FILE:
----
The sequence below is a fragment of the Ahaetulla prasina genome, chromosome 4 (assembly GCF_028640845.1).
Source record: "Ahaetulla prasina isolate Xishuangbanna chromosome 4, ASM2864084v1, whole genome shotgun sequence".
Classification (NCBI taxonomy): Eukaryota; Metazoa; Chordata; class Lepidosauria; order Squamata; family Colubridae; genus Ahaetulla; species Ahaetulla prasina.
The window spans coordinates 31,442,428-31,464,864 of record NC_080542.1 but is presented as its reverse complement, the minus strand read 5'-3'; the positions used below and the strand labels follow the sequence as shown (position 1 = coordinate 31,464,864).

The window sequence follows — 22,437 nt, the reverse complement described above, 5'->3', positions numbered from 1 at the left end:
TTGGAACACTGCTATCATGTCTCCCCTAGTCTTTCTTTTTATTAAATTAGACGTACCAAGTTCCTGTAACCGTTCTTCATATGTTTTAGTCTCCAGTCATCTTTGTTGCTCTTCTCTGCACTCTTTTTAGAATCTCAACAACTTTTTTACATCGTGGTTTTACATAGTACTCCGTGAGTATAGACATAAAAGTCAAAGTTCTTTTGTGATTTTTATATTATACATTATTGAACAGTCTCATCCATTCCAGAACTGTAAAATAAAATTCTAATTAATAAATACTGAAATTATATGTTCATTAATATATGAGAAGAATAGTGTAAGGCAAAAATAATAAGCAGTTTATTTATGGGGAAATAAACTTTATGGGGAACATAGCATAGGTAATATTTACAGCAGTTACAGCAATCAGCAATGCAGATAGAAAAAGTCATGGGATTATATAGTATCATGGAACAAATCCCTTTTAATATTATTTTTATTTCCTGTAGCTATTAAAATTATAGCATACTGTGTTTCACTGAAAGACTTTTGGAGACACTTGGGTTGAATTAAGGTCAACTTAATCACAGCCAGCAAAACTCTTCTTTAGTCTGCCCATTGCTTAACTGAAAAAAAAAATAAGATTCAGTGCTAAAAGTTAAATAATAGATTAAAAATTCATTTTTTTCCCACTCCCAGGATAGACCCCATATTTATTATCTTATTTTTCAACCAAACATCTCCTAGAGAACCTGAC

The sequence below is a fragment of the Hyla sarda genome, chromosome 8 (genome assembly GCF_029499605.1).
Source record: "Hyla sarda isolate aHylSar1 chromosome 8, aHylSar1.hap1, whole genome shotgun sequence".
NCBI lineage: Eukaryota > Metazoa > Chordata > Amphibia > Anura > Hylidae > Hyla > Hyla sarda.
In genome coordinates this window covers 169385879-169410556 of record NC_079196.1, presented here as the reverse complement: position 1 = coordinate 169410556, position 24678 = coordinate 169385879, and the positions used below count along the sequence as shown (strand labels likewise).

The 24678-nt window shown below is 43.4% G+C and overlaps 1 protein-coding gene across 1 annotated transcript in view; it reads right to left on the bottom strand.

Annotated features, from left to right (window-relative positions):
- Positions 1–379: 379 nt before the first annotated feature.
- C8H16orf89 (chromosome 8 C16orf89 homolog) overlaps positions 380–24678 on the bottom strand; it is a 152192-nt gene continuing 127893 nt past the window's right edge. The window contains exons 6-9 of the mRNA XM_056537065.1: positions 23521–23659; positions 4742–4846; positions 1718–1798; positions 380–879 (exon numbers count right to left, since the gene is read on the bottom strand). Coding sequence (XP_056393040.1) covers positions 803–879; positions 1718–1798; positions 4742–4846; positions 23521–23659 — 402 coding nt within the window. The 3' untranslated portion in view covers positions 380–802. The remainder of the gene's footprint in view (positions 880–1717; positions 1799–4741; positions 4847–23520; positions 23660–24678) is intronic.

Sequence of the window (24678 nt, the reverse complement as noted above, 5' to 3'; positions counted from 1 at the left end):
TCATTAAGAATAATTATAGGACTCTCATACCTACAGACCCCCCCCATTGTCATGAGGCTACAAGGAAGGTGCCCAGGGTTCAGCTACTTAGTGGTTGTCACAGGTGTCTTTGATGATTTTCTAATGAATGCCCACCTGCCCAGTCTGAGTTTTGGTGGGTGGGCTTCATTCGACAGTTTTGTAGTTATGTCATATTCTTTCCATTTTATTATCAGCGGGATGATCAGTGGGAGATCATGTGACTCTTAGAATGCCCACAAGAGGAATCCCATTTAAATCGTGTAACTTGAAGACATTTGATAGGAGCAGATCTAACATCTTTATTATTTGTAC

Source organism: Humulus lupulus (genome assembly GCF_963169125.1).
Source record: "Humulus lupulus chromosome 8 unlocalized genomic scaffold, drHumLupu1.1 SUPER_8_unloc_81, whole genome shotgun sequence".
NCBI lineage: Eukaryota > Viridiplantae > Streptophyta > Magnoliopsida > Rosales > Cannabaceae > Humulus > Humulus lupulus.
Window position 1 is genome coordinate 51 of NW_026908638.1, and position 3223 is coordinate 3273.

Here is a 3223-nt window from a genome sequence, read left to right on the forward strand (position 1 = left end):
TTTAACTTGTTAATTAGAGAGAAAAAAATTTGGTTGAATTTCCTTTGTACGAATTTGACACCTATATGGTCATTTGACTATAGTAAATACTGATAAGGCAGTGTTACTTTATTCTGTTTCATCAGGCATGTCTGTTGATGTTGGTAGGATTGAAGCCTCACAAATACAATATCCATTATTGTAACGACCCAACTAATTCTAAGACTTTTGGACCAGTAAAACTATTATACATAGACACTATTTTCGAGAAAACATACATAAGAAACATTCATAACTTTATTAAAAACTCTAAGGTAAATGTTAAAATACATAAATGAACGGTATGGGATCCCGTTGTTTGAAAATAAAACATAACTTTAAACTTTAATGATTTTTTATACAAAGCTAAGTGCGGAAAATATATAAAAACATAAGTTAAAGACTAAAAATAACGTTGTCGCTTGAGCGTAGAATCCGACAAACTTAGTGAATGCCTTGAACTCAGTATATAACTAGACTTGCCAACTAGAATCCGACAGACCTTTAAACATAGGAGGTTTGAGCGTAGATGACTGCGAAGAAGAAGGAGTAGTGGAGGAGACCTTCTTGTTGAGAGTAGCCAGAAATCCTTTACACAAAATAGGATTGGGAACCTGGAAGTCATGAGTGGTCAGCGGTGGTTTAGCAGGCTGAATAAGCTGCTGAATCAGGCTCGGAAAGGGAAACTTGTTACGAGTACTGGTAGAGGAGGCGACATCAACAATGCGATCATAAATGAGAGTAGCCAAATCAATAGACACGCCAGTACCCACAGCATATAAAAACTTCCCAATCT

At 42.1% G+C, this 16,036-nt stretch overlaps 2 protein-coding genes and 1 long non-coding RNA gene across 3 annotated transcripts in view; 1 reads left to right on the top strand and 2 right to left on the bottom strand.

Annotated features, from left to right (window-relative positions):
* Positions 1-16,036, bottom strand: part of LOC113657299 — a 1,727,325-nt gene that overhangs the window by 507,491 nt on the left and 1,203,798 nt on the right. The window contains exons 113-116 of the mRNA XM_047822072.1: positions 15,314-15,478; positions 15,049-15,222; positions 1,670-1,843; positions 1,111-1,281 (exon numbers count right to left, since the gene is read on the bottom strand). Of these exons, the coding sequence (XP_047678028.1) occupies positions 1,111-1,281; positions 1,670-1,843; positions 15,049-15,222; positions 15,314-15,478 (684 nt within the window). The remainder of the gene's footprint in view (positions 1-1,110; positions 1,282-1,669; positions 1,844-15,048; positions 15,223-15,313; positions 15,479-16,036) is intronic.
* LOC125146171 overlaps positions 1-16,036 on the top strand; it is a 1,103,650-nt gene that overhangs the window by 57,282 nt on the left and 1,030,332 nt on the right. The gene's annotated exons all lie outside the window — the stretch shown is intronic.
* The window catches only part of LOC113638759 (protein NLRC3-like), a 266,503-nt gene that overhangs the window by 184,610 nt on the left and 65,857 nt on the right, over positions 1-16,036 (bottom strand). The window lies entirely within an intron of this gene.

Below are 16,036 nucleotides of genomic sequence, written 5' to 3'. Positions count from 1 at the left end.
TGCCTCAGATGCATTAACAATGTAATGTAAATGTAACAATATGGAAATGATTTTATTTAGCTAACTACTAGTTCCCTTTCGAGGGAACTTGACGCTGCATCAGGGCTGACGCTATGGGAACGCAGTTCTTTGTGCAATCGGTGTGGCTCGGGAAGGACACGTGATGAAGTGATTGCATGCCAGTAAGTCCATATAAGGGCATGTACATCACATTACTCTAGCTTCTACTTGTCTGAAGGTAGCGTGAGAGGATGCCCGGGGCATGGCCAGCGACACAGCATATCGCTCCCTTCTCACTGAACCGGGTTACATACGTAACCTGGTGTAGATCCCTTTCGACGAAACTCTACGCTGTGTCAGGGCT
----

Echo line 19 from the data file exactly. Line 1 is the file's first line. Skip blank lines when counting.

NCBI lineage: Eukaryota > Viridiplantae > Streptophyta > Magnoliopsida > Rosales > Cannabaceae > Humulus > Humulus lupulus.